Brideshead Revisited Essay - Critical Overview

Critical Overview

The reviews of Brideshead Revisited ranged from adoring to condemning when the book was first published in 1945. James F. Carens in The Satiric Art of Evelyn Waugh notes that while the magazine Catholic World raved about the novel and called it "a work of art," critic Edmund Wilson (as quoted by Carens) was less positive. Even though Wilson was an admirer of Waugh's earlier, more satirical works, he called Brideshead Revisited "disastrous" and declared that the author "no longer knows his way." John K. Hutchens, reviewing the novel in 1945 for the New York Times, wrote that the novel "has the depth and weight that are found in a writer working in his prime."

Carens encourages readers to weigh the book carefully, advising, "A novel that has provoked such diverse views deserves consideration. It may be an imperfect work; it can scarcely be a vapid one." Indeed, despite many critics' disappointment with the book's lack of satirical sharpness, Brideshead Revisited is the book that introduced American audiences to Waugh.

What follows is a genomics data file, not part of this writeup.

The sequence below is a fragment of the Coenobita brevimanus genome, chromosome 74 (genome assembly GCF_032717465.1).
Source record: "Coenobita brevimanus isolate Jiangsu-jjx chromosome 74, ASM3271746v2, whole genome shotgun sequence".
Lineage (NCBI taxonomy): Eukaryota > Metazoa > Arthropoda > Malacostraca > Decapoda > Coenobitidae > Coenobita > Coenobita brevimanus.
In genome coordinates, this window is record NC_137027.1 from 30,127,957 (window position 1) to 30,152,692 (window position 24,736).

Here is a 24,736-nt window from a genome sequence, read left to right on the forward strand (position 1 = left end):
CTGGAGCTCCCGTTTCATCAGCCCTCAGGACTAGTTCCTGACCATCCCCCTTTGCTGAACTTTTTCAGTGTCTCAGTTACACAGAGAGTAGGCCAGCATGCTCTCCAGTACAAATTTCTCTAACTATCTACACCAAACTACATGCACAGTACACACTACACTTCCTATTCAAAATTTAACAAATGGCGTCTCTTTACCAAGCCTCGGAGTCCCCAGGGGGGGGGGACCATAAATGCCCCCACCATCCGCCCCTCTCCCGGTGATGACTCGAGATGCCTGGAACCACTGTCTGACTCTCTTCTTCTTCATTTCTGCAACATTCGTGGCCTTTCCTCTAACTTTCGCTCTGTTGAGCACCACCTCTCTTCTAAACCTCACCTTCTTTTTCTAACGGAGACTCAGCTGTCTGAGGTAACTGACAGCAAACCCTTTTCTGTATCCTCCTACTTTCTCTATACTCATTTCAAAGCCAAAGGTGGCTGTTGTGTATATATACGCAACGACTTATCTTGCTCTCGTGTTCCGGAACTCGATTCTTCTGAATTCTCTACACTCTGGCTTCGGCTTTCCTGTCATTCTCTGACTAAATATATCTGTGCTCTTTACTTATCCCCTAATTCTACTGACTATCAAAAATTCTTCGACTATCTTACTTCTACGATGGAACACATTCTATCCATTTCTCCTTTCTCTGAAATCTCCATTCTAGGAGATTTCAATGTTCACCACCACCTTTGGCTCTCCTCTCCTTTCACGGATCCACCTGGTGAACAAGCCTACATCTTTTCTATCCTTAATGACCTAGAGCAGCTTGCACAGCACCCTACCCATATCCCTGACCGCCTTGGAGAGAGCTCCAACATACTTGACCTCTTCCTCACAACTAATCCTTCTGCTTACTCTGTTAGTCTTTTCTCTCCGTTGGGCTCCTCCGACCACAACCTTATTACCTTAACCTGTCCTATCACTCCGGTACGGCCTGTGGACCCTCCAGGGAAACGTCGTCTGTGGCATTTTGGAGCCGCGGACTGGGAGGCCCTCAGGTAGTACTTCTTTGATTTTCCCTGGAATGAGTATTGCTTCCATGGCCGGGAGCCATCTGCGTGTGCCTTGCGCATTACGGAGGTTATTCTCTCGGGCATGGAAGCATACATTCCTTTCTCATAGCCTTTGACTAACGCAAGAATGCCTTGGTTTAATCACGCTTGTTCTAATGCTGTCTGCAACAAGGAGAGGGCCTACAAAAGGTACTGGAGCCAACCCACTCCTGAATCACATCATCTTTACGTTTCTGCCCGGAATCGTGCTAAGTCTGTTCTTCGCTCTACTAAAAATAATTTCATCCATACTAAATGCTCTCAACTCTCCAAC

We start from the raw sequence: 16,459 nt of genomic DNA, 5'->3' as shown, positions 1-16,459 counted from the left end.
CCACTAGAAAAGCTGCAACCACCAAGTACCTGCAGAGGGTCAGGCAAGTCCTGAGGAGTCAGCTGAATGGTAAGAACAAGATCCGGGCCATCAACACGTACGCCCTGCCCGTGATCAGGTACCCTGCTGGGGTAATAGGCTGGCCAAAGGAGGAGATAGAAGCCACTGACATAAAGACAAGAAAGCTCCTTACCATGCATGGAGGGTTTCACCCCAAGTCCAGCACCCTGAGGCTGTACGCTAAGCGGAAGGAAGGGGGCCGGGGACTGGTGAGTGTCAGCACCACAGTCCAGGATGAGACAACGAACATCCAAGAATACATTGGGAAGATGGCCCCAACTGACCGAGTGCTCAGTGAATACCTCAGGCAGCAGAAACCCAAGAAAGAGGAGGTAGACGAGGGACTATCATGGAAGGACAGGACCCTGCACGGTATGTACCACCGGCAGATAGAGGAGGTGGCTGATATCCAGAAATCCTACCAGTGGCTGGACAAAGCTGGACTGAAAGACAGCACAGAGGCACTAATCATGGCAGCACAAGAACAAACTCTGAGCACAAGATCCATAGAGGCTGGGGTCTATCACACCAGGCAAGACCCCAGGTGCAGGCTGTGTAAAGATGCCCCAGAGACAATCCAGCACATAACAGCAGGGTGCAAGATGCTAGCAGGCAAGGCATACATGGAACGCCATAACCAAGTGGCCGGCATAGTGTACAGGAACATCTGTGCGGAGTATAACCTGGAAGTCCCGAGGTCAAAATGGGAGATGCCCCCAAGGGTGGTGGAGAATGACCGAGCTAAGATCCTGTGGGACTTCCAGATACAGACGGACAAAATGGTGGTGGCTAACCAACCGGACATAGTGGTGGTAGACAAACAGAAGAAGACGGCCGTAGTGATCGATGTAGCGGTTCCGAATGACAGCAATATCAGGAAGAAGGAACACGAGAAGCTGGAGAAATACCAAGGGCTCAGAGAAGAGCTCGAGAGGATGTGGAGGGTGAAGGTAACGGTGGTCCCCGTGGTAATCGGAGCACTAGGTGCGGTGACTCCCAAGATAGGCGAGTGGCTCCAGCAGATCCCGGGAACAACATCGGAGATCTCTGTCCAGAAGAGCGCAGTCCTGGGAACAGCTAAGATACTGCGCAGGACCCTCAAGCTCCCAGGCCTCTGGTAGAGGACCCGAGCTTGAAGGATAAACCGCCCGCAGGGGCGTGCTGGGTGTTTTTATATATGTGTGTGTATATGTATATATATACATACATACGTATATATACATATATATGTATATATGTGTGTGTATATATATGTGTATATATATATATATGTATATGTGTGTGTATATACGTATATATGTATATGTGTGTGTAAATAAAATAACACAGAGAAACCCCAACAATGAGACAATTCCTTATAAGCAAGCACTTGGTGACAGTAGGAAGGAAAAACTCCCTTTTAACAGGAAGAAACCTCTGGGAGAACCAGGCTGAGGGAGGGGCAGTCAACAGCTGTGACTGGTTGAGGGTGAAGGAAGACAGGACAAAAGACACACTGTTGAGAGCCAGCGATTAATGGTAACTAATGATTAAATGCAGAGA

Much of the negative criticism of Brideshead Revisited has charged that in this book, Waugh leaves his earlier empire of hard-bitten satire and wades into the gentler world of romance. Some critics, such as Paul Fussell in the New Republic, appear to suggest that Waugh has become soft in his middle age. Comparing Brideshead Revisited with Waugh's short stories written in the 1930s, Fussell argues:

If, in that overripe fantasy, manufactured in the grim 1940s, he seems at pains to register his worshipful intimacy with the aristocracy, in these stories of the 1930s, he exhibits for the unearned income set an intellectual and moral disdain hard to distinguish from that of a contemporary Marxist-Leninist. If he'd conceived Sebastian Flyte in 1935, he'd have little trouble discerning from the start the selfishness, cruelty, and fatuity behind those expensive good looks.

For many critics, Brideshead Revisited marks a change in Waugh's style that continues for the rest of his writing life. Richard P. Lynch, in Papers on Language and Literature, remarks that Waugh's later novels, except for The Loved One, "are more reassuring to readers of conventional romance." The...

(The entire section is 953 words.)